We find from Figure 1 that the jackknife rates of 40% and 50% produce similar results. To determine which one is better, we make further investigation on the quality of inferred trees by removing low supporting branches (< 85% confidence value) from the consensus trees. Figure 2 shows the results from datasets with 100 genes; the measurements are false negatives (FP) and false positives (FN) errors [21]. In this figure, both 40% and 50% rates produce trees with very low FP errors (< 2%) and the results are comparable: 40% has slightly better performance for lower evolutionary rates (r < 24), while 50% is better for r ≥ 24. However, using 50% jackknife rate generates much higher FN errors for all datasets, especially when r < 24. Based on this comparison, we use the rate of 40% in all our other experiments.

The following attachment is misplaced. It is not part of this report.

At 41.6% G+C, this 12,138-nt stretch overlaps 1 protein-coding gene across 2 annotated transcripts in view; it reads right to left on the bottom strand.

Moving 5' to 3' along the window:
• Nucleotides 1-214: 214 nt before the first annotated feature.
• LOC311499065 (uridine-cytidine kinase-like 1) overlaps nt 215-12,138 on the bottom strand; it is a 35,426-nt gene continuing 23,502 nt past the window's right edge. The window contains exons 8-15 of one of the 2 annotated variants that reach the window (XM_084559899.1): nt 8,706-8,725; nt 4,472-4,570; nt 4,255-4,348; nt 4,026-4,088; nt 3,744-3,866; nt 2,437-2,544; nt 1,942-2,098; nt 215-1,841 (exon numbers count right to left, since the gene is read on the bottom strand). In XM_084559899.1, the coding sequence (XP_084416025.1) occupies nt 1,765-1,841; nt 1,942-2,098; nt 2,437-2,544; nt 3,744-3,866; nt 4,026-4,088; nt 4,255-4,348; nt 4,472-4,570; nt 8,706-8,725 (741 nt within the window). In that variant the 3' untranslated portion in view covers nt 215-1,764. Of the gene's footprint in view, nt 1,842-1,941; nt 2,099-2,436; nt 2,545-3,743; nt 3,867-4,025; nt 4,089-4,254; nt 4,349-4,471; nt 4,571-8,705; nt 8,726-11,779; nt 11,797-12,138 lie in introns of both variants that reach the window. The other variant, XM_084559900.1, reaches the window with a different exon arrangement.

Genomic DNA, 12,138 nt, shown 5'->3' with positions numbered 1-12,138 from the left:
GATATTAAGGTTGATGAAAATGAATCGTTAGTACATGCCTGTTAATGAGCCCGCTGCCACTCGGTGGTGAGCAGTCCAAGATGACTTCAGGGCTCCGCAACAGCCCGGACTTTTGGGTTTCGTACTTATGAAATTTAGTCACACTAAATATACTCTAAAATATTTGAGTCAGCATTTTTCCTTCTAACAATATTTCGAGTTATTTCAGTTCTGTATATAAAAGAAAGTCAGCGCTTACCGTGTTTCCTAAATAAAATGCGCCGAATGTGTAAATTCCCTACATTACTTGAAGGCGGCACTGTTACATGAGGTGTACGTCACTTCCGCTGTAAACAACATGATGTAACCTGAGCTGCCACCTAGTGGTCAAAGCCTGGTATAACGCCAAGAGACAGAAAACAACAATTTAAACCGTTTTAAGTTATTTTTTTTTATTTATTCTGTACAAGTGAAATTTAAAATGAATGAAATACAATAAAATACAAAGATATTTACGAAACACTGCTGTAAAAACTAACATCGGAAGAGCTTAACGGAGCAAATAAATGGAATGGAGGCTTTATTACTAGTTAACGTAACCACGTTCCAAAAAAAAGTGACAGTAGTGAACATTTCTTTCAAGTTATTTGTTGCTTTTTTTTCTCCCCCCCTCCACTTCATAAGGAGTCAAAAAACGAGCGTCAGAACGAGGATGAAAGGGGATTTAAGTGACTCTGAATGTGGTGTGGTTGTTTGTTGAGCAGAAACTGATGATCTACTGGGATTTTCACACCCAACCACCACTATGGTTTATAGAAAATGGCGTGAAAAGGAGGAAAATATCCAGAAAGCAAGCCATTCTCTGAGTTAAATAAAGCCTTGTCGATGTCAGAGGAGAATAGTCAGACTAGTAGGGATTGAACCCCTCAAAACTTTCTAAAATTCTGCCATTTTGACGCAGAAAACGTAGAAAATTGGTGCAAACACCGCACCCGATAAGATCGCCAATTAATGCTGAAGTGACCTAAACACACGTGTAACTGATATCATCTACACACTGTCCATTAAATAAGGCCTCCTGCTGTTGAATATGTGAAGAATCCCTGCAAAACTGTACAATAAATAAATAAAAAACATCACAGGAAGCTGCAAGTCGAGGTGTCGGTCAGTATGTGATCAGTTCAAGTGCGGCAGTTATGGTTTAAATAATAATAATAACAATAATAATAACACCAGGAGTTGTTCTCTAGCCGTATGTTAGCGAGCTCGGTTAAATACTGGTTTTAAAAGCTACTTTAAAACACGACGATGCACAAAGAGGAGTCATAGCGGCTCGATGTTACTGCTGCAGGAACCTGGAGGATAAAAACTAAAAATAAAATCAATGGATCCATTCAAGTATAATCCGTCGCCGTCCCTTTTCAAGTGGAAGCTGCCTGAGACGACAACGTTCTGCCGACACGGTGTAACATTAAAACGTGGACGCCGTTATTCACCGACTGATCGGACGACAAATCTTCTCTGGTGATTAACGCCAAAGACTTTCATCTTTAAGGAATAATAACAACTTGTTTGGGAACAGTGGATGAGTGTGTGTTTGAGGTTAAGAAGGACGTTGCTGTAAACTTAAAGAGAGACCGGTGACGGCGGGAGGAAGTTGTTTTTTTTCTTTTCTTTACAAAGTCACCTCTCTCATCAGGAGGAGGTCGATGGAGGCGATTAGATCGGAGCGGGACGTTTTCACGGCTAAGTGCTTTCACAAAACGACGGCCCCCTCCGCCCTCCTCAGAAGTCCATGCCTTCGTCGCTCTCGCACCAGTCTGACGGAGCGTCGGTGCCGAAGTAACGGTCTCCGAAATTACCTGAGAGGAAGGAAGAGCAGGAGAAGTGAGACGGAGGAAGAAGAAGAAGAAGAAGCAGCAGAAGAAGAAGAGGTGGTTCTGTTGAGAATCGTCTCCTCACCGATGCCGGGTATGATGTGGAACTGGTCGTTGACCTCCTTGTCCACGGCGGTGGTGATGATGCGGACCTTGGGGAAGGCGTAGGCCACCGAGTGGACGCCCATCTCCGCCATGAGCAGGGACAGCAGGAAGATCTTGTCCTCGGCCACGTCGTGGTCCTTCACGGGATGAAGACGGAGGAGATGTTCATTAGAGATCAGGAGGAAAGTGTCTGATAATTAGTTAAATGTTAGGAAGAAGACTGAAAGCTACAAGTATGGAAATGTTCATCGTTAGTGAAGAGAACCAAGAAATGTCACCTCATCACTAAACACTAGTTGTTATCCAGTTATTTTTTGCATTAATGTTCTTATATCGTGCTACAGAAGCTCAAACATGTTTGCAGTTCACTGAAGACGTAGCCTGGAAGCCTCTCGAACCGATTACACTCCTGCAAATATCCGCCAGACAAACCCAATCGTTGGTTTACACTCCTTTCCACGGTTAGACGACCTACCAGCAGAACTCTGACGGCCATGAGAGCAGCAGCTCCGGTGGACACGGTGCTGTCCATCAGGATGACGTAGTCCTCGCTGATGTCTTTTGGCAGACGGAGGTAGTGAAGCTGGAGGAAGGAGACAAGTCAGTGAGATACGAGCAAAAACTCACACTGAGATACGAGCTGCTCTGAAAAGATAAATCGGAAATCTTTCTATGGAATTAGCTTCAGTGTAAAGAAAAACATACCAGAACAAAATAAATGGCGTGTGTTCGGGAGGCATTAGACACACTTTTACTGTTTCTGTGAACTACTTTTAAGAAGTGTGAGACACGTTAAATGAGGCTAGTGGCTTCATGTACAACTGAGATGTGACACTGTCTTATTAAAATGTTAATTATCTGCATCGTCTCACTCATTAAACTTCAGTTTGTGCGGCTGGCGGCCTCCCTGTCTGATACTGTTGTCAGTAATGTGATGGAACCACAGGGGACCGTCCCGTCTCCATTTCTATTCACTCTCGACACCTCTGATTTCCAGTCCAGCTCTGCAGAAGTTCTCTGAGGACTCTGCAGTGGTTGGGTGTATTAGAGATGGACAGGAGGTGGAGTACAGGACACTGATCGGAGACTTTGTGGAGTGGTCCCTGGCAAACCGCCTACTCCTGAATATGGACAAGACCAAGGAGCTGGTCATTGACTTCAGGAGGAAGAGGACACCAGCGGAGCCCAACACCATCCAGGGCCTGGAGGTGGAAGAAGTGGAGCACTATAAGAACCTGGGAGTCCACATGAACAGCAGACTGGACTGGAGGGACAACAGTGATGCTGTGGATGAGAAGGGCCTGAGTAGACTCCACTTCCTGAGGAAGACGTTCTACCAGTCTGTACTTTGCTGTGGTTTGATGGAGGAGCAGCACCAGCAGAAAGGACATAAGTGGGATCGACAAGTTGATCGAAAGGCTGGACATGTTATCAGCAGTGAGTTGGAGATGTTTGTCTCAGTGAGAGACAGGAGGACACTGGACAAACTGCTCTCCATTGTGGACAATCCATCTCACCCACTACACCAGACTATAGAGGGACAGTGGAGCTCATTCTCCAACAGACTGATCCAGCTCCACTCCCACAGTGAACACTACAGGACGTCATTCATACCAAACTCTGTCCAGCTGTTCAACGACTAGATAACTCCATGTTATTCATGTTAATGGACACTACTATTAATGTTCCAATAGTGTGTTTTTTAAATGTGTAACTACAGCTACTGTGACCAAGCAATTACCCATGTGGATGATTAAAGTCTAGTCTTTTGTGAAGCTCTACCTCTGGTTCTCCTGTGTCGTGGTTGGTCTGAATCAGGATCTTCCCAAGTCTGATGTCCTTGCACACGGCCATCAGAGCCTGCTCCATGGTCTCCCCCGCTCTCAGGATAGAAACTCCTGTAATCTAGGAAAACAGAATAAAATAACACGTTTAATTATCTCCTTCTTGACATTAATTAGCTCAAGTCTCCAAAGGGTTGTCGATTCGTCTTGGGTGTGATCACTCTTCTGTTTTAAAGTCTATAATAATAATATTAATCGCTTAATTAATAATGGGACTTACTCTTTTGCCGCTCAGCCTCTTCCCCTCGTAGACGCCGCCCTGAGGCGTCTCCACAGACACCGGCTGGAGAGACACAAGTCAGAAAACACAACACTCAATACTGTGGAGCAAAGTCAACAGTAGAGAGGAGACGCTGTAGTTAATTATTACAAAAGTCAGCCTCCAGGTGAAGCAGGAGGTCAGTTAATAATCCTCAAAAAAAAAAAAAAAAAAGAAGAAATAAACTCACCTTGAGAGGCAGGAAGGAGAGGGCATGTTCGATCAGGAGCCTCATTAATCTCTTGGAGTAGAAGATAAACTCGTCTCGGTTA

thumbnailFigure 2. Comparison between 40% and 50% Jackknife Rates. FP and FN rates of the inferred trees using 40% and 50% jackknife rates, by contracting edges with < 85% confidence value.

Number of replicates required

In [1-3], the authors used 100 replicates to obtain the confidence values, following traditions in bootstrap. Pattengale et al. [22] discussed the number of replicates for DNA bootstrap and conducted a complete research about finding the correct number of bootstrap replicates. They found that this number indeed varies in a big range. To find out the requirement of replicates in gene order data, we conduct similar testing:

• For a given dataset, generate k replicates using jackknife rate of 40%, starting from k = 50.

• Randomly split the k replicates into two equal sized subsets s1 and s2, each containing k/2 replicates.

• Compute a consensus tree t1 from subset s1 and compare it with the consensus tree t2 obtained from s2.